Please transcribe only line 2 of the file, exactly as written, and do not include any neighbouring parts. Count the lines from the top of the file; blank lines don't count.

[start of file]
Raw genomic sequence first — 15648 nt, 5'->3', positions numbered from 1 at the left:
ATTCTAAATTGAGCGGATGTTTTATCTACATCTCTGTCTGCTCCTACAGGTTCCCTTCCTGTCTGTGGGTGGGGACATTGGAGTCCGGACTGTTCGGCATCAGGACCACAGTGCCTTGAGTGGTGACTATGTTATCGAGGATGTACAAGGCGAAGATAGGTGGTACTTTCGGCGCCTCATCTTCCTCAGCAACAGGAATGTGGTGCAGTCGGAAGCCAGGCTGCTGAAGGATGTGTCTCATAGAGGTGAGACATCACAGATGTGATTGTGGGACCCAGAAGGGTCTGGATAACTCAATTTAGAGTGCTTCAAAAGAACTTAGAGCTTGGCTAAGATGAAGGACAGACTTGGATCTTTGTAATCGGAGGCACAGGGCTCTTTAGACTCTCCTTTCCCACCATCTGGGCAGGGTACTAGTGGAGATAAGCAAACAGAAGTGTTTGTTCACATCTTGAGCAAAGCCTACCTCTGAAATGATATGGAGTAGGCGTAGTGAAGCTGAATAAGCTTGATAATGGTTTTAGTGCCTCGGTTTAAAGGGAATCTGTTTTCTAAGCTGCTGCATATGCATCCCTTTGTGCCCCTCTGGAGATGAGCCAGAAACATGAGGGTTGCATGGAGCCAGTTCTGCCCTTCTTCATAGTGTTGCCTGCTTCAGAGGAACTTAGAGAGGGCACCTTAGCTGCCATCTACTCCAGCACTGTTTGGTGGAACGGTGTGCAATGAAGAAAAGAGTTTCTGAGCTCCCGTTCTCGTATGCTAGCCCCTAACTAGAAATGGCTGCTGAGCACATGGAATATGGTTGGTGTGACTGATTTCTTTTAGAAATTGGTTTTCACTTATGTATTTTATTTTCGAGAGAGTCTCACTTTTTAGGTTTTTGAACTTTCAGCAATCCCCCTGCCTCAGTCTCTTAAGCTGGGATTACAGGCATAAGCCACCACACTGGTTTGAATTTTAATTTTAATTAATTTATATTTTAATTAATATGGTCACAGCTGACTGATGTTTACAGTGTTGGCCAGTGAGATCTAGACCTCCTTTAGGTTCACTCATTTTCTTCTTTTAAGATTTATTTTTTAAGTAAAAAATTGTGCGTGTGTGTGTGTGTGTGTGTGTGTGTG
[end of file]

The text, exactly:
ATTCTAAATTGAGCGGATGTTTTATCTACATCTCTGTCTGCTCCTACAGGTTCCCTTCCTGTCTGTGGGTGGGGACATTGGAGTCCGGACTGTTCGGCATCAGGACCACAGTGCCTTGAGTGGTGACTATGTTATCGAGGATGTACAAGGCGAAGATAGGTGGTACTTTCGGCGCCTCATCTTCCTCAGCAACAGGAATGTGGTGCAGTCGGAAGCCAGGCTGCTGAAGGATGTGTCTCATAGAGGTGAGACATCACAGATGTGATTGTGGGACCCAGAAGGGTCTGGATAACTCAATTTAGAGTGCTTCAAAAGAACTTAGAGCTTGGCTAAGATGAAGGACAGACTTGGATCTTTGTAATCGGAGGCACAGGGCTCTTTAGACTCTCCTTTCCCACCATCTGGGCAGGGTACTAGTGGAGATAAGCAAACAGAAGTGTTTGTTCACATCTTGAGCAAAGCCTACCTCTGAAATGATATGGAGTAGGCGTAGTGAAGCTGAATAAGCTTGATAATGGTTTTAGTGCCTCGGTTTAAAGGGAATCTGTTTTCTAAGCTGCTGCATATGCATCCCTTTGTGCCCCTCTGGAGATGAGCCAGAAACATGAGGGTTGCATGGAGCCAGTTCTGCCCTTCTTCATAGTGTTGCCTGCTTCAGAGGAACTTAGAGAGGGCACCTTAGCTGCCATCTACTCCAGCACTGTTTGGTGGAACGGTGTGCAATGAAGAAAAGAGTTTCTGAGCTCCCGTTCTCGTATGCTAGCCCCTAACTAGAAATGGCTGCTGAGCACATGGAATATGGTTGGTGTGACTGATTTCTTTTAGAAATTGGTTTTCACTTATGTATTTTATTTTCGAGAGAGTCTCACTTTTTAGGTTTTTGAACTTTCAGCAATCCCCCTGCCTCAGTCTCTTAAGCTGGGATTACAGGCATAAGCCACCACACTGGTTTGAATTTTAATTTTAATTAATTTATATTTTAATTAATATGGTCACAGCTGACTGATGTTTACAGTGTTGGCCAGTGAGATCTAGACCTCCTTTAGGTTCACTCATTTTCTTCTTTTAAGATTTATTTTTTAAGTAAAAAATTGTGCGTGTGTGTGTGTGTGTGTGTGTGTGTG